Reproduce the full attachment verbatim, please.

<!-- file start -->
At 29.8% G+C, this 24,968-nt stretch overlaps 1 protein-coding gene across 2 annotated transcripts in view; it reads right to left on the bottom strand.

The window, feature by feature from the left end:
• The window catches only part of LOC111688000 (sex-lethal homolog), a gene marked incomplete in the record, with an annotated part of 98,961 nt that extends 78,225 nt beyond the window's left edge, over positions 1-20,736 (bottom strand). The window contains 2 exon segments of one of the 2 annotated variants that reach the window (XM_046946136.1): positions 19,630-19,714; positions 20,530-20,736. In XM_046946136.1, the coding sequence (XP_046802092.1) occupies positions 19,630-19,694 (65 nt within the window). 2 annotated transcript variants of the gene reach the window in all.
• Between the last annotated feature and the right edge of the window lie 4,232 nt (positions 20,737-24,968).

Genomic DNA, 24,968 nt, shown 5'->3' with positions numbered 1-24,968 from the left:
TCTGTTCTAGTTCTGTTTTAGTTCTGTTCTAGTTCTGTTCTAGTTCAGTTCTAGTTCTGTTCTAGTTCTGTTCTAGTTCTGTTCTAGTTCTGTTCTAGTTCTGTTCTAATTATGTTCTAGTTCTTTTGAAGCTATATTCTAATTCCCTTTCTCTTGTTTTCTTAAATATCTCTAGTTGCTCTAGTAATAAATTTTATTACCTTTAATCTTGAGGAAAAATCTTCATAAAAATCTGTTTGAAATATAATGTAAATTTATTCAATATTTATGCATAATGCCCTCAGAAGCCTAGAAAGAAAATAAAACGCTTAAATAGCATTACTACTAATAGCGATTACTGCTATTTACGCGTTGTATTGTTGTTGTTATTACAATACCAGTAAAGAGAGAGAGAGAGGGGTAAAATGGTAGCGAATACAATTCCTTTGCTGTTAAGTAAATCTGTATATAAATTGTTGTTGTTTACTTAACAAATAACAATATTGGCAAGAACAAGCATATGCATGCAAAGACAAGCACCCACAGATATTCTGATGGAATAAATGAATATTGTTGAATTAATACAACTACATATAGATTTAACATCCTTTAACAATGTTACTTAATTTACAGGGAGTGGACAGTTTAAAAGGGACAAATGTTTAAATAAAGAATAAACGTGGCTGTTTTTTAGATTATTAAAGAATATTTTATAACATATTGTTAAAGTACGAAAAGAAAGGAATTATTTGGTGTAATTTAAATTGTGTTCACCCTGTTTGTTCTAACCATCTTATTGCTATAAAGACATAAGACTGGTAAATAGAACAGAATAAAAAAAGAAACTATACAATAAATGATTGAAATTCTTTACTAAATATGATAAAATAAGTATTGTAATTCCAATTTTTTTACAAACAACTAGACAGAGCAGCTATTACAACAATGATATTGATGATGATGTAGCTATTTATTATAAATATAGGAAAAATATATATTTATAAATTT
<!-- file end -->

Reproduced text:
At 29.8% G+C, this 24,968-nt stretch overlaps 1 protein-coding gene across 2 annotated transcripts in view; it reads right to left on the bottom strand.

The window, feature by feature from the left end:
• The window catches only part of LOC111688000 (sex-lethal homolog), a gene marked incomplete in the record, with an annotated part of 98,961 nt that extends 78,225 nt beyond the window's left edge, over positions 1-20,736 (bottom strand). The window contains 2 exon segments of one of the 2 annotated variants that reach the window (XM_046946136.1): positions 19,630-19,714; positions 20,530-20,736. In XM_046946136.1, the coding sequence (XP_046802092.1) occupies positions 19,630-19,694 (65 nt within the window). 2 annotated transcript variants of the gene reach the window in all.
• Between the last annotated feature and the right edge of the window lie 4,232 nt (positions 20,737-24,968).

Genomic DNA, 24,968 nt, shown 5'->3' with positions numbered 1-24,968 from the left:
TCTGTTCTAGTTCTGTTTTAGTTCTGTTCTAGTTCTGTTCTAGTTCAGTTCTAGTTCTGTTCTAGTTCTGTTCTAGTTCTGTTCTAGTTCTGTTCTAGTTCTGTTCTAATTATGTTCTAGTTCTTTTGAAGCTATATTCTAATTCCCTTTCTCTTGTTTTCTTAAATATCTCTAGTTGCTCTAGTAATAAATTTTATTACCTTTAATCTTGAGGAAAAATCTTCATAAAAATCTGTTTGAAATATAATGTAAATTTATTCAATATTTATGCATAATGCCCTCAGAAGCCTAGAAAGAAAATAAAACGCTTAAATAGCATTACTACTAATAGCGATTACTGCTATTTACGCGTTGTATTGTTGTTGTTATTACAATACCAGTAAAGAGAGAGAGAGAGGGGTAAAATGGTAGCGAATACAATTCCTTTGCTGTTAAGTAAATCTGTATATAAATTGTTGTTGTTTACTTAACAAATAACAATATTGGCAAGAACAAGCATATGCATGCAAAGACAAGCACCCACAGATATTCTGATGGAATAAATGAATATTGTTGAATTAATACAACTACATATAGATTTAACATCCTTTAACAATGTTACTTAATTTACAGGGAGTGGACAGTTTAAAAGGGACAAATGTTTAAATAAAGAATAAACGTGGCTGTTTTTTAGATTATTAAAGAATATTTTATAACATATTGTTAAAGTACGAAAAGAAAGGAATTATTTGGTGTAATTTAAATTGTGTTCACCCTGTTTGTTCTAACCATCTTATTGCTATAAAGACATAAGACTGGTAAATAGAACAGAATAAAAAAAGAAACTATACAATAAATGATTGAAATTCTTTACTAAATATGATAAAATAAGTATTGTAATTCCAATTTTTTTACAAACAACTAGACAGAGCAGCTATTACAACAATGATATTGATGATGATGTAGCTATTTATTATAAATATAGGAAAAATATATATTTATAAATTT